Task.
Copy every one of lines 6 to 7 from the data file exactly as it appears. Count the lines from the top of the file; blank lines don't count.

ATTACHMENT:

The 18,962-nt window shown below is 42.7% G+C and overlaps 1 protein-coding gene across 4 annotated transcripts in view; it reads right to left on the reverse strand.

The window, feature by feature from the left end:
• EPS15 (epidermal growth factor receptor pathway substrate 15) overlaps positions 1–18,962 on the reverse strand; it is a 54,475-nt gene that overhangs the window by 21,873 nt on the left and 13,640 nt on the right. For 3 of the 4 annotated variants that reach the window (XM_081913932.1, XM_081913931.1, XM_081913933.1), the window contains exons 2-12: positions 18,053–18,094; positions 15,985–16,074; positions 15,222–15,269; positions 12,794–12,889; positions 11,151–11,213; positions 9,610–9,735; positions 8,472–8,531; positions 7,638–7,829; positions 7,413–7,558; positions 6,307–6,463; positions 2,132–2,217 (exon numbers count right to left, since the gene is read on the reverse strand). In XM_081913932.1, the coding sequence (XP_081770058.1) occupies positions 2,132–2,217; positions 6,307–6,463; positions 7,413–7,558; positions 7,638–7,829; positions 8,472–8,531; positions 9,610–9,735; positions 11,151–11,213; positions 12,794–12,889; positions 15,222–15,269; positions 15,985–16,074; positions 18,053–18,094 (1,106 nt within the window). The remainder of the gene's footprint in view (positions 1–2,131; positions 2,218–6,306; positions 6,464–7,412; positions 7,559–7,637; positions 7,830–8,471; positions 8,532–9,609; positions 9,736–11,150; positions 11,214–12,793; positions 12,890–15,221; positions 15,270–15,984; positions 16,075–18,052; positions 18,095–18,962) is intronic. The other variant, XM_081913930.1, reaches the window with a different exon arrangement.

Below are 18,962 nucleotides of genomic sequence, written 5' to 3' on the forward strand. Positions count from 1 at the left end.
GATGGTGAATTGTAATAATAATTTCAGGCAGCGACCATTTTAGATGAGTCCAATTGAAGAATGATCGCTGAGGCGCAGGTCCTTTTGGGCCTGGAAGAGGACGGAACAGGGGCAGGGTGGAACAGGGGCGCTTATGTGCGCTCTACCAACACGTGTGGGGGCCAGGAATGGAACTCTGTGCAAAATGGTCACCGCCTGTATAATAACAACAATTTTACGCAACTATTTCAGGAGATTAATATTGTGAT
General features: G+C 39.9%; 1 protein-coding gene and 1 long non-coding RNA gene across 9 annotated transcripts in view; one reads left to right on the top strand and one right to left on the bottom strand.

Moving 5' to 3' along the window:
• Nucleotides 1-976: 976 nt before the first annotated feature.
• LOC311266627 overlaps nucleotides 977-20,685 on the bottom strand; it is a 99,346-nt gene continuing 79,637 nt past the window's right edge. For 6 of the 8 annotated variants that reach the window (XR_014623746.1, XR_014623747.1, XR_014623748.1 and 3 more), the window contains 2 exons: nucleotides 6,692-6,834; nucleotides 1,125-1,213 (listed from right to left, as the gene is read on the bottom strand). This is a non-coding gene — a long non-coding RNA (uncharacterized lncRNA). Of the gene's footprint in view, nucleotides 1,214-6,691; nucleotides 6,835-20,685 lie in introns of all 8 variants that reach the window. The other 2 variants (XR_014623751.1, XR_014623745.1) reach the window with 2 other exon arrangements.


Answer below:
General features: G+C 39.9%; 1 protein-coding gene and 1 long non-coding RNA gene across 9 annotated transcripts in view; one reads left to right on the top strand and one right to left on the bottom strand.

Moving 5' to 3' along the window: